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Invited Commentaries

Creating Structured Opportunities for Social Engagement to Promote Well-Being and Avoid Burnout in Medical Students and Residents

Ziegelstein, Roy C. MD

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doi: 10.1097/ACM.0000000000002117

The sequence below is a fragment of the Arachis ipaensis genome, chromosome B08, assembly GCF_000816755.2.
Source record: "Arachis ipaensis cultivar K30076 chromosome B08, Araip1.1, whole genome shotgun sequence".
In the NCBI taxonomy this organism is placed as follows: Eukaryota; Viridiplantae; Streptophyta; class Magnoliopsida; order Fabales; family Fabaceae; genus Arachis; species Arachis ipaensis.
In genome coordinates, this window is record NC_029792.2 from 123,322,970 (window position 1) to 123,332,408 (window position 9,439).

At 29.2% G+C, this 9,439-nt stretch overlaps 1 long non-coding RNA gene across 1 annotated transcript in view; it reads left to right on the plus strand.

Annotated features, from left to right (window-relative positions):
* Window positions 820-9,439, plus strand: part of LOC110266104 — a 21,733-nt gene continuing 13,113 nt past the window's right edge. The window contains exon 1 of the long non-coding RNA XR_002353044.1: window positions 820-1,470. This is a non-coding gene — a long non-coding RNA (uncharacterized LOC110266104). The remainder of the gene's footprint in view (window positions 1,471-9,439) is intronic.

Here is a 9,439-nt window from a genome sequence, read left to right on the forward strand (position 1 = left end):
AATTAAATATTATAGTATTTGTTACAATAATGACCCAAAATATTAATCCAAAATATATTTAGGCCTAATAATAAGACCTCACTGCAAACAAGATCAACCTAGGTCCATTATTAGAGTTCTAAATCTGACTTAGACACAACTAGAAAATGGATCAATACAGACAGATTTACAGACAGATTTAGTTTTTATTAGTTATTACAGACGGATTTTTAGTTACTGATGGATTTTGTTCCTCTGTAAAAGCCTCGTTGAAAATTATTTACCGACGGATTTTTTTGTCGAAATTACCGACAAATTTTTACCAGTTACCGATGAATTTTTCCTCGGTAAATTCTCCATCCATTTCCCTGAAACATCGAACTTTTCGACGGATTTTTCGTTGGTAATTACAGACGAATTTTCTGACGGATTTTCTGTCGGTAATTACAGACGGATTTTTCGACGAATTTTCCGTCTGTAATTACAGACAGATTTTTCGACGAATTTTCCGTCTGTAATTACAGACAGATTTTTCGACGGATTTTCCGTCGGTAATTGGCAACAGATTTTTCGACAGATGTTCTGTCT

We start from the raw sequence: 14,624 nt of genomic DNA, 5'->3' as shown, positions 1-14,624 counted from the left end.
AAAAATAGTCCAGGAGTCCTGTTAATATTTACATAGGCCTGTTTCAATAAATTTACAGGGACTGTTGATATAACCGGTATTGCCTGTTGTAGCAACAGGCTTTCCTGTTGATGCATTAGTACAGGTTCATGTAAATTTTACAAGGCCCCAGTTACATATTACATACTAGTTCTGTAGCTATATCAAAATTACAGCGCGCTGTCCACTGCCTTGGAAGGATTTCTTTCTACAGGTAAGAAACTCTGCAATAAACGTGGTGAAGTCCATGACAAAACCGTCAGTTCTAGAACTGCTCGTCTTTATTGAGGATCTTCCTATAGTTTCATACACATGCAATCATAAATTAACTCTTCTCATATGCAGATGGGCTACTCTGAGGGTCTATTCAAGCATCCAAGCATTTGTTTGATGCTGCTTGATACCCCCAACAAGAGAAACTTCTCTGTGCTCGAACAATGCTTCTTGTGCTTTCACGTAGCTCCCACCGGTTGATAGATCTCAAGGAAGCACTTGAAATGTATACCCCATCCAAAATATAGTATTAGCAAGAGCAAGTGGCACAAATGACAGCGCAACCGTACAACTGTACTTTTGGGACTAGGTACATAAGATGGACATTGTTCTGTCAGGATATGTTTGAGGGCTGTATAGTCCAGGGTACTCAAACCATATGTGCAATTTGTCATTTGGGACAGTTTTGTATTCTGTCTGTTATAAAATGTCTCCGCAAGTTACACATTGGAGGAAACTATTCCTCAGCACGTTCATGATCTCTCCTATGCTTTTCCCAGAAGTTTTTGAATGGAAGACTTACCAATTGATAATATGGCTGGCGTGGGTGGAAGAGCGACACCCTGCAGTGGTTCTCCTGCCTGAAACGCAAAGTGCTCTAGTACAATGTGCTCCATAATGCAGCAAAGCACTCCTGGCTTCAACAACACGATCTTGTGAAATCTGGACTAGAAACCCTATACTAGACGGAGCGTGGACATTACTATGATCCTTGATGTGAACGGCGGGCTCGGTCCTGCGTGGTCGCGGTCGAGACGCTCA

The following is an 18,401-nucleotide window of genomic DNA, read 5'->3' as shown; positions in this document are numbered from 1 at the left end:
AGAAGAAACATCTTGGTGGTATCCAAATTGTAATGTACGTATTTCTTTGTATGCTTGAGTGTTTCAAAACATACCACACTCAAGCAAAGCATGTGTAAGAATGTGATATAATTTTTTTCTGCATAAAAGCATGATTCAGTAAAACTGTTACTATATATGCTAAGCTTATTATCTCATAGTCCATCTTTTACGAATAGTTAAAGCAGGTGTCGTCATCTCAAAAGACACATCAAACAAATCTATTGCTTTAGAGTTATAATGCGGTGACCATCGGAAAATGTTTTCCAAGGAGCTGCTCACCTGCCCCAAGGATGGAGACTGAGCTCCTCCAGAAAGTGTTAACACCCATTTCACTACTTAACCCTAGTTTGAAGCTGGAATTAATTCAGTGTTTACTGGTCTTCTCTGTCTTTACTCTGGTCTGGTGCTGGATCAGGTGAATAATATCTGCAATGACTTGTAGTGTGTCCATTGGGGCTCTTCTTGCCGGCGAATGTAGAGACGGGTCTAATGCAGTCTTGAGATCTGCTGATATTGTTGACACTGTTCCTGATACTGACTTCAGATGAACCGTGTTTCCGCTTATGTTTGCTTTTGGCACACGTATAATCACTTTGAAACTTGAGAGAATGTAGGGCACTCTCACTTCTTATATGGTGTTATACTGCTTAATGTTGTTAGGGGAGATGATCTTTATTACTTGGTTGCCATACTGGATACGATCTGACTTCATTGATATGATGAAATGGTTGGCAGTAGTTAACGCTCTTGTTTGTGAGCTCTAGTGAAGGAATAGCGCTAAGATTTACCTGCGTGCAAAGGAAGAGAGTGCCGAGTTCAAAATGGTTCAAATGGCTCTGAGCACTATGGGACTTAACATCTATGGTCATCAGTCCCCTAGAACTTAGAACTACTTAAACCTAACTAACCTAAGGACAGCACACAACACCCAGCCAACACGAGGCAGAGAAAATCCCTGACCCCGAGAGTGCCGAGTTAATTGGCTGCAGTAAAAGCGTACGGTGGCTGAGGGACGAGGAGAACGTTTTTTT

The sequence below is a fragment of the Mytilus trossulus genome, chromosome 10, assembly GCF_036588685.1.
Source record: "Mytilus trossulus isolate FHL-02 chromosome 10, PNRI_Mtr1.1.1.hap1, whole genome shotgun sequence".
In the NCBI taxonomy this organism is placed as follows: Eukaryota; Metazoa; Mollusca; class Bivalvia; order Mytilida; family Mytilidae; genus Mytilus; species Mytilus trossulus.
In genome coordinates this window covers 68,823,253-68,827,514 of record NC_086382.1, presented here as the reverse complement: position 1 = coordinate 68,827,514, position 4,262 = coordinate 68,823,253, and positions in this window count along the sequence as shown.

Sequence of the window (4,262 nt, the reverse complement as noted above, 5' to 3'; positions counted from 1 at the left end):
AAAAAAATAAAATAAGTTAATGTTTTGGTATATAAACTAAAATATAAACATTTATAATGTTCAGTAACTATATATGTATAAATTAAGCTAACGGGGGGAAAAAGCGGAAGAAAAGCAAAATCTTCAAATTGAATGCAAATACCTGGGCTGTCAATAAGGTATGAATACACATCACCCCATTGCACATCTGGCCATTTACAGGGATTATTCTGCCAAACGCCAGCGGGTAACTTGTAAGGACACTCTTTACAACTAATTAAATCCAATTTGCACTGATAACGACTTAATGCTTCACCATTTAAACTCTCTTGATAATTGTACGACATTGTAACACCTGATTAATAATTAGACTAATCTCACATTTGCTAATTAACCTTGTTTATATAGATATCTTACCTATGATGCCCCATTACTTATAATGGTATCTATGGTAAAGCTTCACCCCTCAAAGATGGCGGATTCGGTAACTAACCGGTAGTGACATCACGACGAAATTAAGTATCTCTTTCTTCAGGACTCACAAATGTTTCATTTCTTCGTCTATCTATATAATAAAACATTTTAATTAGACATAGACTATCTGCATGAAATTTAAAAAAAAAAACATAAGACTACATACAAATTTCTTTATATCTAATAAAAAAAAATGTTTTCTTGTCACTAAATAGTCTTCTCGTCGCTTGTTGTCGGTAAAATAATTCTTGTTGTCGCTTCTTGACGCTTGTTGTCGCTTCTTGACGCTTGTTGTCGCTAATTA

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As increasing attention is being paid to medical student and resident well-being, medical schools and residency programs are examining and implementing many methods to enhance resilience and avoid burnout in medical trainees.1–5 These wellness initiatives often include meditation and other mindfulness activities, self-reflection, journaling, and lectures or workshops on managing stress and building resilience using metacognition and cognitive restructuring. These interventions have in common the creation of opportunities for trainees to focus more intentionally and deliberately on their inner selves to help them become better aware of their experiences, recognize stressors, and regulate their thoughts and feelings so that stressors are less likely to have harmful effects. They also enable trainees to temporarily distance themselves mentally and emotionally from a stressful environment. In this paradigm of resilience enhancement and burnout prevention, the learning environment—and, in particular, the clinical learning environment—is viewed principally as a source of stress rather than as a place that provides social support and connections.